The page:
philanthropy

To celebrate International Volunteer Day, VITAMIN W's Editor Amy-Willard Cross reflects on her volunteer experiences and bonding with a family from Afghanistan. What will you do today to make the world a better place?
As corporations expand their philanthropic giving, an epidemic that affects millions of American women is being pushed further out of sight. Domestic violence threatens the security of entire families and communities—and all too often costs women their safety and their lives. The economic toll exacted by domestic abuse on our social service systems, workplaces, and on law enforcement is in the billions. Yet less than one percent of company-sponsored foundations currently registered with the Foundation Center even list domestic violence as a field of interest.
The project “A Minute of Your Day for Good” was launched in November 2011. Users of the platform can accrue “charity minutes,” which advertisers later honor in cash. Using this system, volunteer work hours are converted into donations to charity organizations participating in the project. For every charity, 1minute.ru hosts a dedicated webpage with a description of the particular campaign, the names of its organizers, and the current status of donations.
A new study from the Center on Philanthropy at Indiana University looks at trends among women charitable givers. The third annual Women Give study found that "Boomer and older women are more likely to give to charity and give more than their male counterparts when other factors affecting giving are taken into consideration."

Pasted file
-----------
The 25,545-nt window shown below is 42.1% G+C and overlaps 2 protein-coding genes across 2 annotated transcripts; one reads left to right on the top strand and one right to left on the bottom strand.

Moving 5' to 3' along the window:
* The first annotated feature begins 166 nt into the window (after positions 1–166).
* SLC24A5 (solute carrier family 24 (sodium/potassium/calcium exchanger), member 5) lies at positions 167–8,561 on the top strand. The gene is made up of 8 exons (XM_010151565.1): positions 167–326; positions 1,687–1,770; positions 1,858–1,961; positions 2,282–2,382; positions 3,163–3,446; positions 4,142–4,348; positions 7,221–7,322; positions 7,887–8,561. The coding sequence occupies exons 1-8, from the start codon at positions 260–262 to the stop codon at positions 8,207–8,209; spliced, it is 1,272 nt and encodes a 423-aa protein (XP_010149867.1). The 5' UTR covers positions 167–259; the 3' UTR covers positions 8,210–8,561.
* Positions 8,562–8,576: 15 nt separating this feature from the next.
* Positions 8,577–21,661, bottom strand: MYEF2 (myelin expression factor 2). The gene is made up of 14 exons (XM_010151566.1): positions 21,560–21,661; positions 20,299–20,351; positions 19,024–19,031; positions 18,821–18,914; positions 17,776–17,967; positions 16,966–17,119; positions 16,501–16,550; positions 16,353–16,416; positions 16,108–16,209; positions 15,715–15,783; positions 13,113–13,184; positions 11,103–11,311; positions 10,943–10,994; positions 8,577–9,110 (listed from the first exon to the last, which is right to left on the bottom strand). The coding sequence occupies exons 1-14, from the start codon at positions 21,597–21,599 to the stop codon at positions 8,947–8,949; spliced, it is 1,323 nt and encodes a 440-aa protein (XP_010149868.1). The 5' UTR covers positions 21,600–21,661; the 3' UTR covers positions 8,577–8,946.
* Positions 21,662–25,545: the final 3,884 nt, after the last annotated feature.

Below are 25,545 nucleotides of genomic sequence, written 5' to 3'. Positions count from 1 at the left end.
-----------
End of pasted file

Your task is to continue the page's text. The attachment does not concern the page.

"Welcome to the world of female philanthropy -- it's not your father's United Way," reports Reuters' Temma Ehrenfeld. "Women are exerting a greater influence on how philanthropy is done as they accumulate wealth and use their clout to change the way funds are raised and distributed....As more women give, they are likely to change not only what is funded but how they raise money, because female philanthropists often prefer to raise money in a group."

A new infographic from BiddingForGood.com takes a look at the differences in charitable giving patterns for men and women. According to the graphic, which is based on recent data from Research Now, women are more likely to support animal welfare causes, while men are more likely to support environmental groups. However, both genders agree that health and human services is the area most worthy of charitable dollars. View the entire infographic after the jump.

This year's annual Bank of America Merrill Lynch Study of High Net Worth Women's Philanthropy finds that women are either the sole or an equal decision maker when it comes to philanthropy in high net-worth households. The study also found that women spend more time than men when making philanthropic decisions, they expect a deeper level of communication with the organizations they support, and they place greater importance than men on the efficiency and effectiveness of the organization and hearing about the impact of their gift. Women also value being actively involved with an organization and its mission. The report also found taht women are more strategic than men in their charitable giving.